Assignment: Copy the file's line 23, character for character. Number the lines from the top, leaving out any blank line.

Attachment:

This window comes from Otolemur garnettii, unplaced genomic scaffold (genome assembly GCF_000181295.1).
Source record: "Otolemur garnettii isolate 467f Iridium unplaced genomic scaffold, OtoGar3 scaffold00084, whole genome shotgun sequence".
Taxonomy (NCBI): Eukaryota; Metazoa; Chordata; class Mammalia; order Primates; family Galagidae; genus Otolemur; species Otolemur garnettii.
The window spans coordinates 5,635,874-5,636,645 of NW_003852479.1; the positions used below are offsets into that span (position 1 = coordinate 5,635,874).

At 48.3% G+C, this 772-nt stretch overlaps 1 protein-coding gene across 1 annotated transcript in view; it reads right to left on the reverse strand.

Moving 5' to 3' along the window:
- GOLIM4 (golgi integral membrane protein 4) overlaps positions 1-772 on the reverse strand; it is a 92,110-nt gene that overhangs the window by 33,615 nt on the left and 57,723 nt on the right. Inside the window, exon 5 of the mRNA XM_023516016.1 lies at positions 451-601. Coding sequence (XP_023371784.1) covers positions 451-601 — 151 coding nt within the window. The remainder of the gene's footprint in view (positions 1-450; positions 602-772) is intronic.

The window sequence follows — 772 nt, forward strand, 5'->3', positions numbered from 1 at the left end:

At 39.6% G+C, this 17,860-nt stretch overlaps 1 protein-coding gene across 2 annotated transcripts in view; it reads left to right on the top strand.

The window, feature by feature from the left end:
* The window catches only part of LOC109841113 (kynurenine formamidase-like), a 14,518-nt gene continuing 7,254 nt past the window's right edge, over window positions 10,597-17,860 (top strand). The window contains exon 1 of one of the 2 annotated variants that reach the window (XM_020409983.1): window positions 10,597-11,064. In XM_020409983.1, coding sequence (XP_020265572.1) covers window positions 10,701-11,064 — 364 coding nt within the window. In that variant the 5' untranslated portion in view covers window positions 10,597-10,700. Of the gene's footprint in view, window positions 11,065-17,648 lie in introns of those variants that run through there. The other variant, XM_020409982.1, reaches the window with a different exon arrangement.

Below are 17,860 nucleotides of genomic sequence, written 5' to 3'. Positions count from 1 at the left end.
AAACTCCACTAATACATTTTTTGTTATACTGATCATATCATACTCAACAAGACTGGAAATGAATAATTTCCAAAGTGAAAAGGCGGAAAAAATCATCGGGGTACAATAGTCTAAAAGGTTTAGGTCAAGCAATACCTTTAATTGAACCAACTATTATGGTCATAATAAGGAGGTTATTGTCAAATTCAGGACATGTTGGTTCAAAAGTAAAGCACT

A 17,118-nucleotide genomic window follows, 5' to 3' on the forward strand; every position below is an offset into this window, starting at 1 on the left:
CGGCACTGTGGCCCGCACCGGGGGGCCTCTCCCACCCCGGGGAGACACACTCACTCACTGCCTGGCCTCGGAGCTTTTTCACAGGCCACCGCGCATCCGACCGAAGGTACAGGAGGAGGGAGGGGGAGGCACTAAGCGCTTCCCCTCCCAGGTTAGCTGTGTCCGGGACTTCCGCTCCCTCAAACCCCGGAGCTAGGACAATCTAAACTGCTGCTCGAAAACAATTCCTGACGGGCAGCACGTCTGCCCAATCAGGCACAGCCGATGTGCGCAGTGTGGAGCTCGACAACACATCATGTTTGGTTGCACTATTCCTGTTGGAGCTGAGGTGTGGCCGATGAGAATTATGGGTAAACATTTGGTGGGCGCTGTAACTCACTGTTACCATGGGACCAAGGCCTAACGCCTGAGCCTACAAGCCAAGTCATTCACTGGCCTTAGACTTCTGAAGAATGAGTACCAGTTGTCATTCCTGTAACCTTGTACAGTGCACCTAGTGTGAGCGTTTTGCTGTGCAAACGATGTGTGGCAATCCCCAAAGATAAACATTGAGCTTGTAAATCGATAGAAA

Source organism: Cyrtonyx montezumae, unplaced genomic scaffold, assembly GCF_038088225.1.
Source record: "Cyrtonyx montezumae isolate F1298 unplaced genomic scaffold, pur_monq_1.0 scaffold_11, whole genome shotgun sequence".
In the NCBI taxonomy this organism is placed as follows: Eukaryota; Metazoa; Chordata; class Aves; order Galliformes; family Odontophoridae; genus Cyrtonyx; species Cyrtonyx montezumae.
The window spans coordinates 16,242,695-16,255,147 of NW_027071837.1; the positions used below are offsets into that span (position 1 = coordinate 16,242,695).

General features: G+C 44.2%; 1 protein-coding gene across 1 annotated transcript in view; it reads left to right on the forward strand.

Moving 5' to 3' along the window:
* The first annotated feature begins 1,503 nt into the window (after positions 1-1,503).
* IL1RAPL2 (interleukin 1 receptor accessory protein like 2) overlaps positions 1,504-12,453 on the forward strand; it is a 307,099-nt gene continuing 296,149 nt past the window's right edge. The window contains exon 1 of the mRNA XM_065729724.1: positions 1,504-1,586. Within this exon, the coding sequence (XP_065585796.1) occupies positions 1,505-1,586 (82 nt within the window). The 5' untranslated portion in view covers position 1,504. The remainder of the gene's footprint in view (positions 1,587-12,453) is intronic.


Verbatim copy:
* IL1RAPL2 (interleukin 1 receptor accessory protein like 2) overlaps positions 1,504-12,453 on the forward strand; it is a 307,099-nt gene continuing 296,149 nt past the window's right edge. The window contains exon 1 of the mRNA XM_065729724.1: positions 1,504-1,586. Within this exon, the coding sequence (XP_065585796.1) occupies positions 1,505-1,586 (82 nt within the window). The 5' untranslated portion in view covers position 1,504. The remainder of the gene's footprint in view (positions 1,587-12,453) is intronic.